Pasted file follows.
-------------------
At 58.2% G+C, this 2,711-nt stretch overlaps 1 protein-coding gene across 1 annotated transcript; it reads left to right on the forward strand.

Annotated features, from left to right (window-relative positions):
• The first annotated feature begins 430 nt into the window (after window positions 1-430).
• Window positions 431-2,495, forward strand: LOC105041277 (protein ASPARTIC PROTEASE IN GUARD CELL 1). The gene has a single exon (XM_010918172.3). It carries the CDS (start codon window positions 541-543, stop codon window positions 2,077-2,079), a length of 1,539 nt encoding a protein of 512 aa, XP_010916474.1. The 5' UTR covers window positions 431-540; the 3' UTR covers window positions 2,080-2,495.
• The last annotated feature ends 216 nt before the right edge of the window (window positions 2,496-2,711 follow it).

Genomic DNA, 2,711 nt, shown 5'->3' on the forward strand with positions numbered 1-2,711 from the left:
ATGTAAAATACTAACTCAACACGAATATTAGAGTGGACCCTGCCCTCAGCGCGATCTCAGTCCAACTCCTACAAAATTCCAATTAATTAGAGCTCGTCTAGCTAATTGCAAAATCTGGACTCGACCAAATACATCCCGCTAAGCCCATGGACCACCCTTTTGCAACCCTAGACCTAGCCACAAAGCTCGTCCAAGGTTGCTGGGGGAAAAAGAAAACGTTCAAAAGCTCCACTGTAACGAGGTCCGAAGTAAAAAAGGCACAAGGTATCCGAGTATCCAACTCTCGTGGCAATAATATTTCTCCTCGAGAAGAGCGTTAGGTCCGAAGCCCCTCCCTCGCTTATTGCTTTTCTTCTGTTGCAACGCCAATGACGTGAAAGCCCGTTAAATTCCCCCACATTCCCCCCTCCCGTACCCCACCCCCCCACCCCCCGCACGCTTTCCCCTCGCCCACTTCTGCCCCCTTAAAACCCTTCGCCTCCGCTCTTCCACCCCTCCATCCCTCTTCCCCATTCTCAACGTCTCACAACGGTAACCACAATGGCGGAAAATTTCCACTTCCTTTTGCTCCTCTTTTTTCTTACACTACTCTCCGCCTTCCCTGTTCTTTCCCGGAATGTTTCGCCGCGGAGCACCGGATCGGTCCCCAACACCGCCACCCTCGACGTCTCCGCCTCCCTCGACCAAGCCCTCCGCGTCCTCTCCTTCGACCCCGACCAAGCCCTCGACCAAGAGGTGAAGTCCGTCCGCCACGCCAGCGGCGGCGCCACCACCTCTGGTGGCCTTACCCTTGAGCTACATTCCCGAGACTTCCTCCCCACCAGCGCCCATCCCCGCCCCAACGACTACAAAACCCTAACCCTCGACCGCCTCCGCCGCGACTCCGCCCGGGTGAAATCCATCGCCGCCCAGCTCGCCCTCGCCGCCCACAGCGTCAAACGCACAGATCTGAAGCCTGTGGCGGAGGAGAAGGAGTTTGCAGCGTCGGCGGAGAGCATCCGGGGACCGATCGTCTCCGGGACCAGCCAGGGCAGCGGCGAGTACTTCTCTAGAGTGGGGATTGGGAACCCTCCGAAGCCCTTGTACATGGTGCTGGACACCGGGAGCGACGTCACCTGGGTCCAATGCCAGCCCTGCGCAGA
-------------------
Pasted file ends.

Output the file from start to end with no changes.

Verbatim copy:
At 58.2% G+C, this 2,711-nt stretch overlaps 1 protein-coding gene across 1 annotated transcript; it reads left to right on the forward strand.

Annotated features, from left to right (window-relative positions):
• The first annotated feature begins 430 nt into the window (after window positions 1-430).
• Window positions 431-2,495, forward strand: LOC105041277 (protein ASPARTIC PROTEASE IN GUARD CELL 1). The gene has a single exon (XM_010918172.3). It carries the CDS (start codon window positions 541-543, stop codon window positions 2,077-2,079), a length of 1,539 nt encoding a protein of 512 aa, XP_010916474.1. The 5' UTR covers window positions 431-540; the 3' UTR covers window positions 2,080-2,495.
• The last annotated feature ends 216 nt before the right edge of the window (window positions 2,496-2,711 follow it).

Genomic DNA, 2,711 nt, shown 5'->3' on the forward strand with positions numbered 1-2,711 from the left:
ATGTAAAATACTAACTCAACACGAATATTAGAGTGGACCCTGCCCTCAGCGCGATCTCAGTCCAACTCCTACAAAATTCCAATTAATTAGAGCTCGTCTAGCTAATTGCAAAATCTGGACTCGACCAAATACATCCCGCTAAGCCCATGGACCACCCTTTTGCAACCCTAGACCTAGCCACAAAGCTCGTCCAAGGTTGCTGGGGGAAAAAGAAAACGTTCAAAAGCTCCACTGTAACGAGGTCCGAAGTAAAAAAGGCACAAGGTATCCGAGTATCCAACTCTCGTGGCAATAATATTTCTCCTCGAGAAGAGCGTTAGGTCCGAAGCCCCTCCCTCGCTTATTGCTTTTCTTCTGTTGCAACGCCAATGACGTGAAAGCCCGTTAAATTCCCCCACATTCCCCCCTCCCGTACCCCACCCCCCCACCCCCCGCACGCTTTCCCCTCGCCCACTTCTGCCCCCTTAAAACCCTTCGCCTCCGCTCTTCCACCCCTCCATCCCTCTTCCCCATTCTCAACGTCTCACAACGGTAACCACAATGGCGGAAAATTTCCACTTCCTTTTGCTCCTCTTTTTTCTTACACTACTCTCCGCCTTCCCTGTTCTTTCCCGGAATGTTTCGCCGCGGAGCACCGGATCGGTCCCCAACACCGCCACCCTCGACGTCTCCGCCTCCCTCGACCAAGCCCTCCGCGTCCTCTCCTTCGACCCCGACCAAGCCCTCGACCAAGAGGTGAAGTCCGTCCGCCACGCCAGCGGCGGCGCCACCACCTCTGGTGGCCTTACCCTTGAGCTACATTCCCGAGACTTCCTCCCCACCAGCGCCCATCCCCGCCCCAACGACTACAAAACCCTAACCCTCGACCGCCTCCGCCGCGACTCCGCCCGGGTGAAATCCATCGCCGCCCAGCTCGCCCTCGCCGCCCACAGCGTCAAACGCACAGATCTGAAGCCTGTGGCGGAGGAGAAGGAGTTTGCAGCGTCGGCGGAGAGCATCCGGGGACCGATCGTCTCCGGGACCAGCCAGGGCAGCGGCGAGTACTTCTCTAGAGTGGGGATTGGGAACCCTCCGAAGCCCTTGTACATGGTGCTGGACACCGGGAGCGACGTCACCTGGGTCCAATGCCAGCCCTGCGCAGA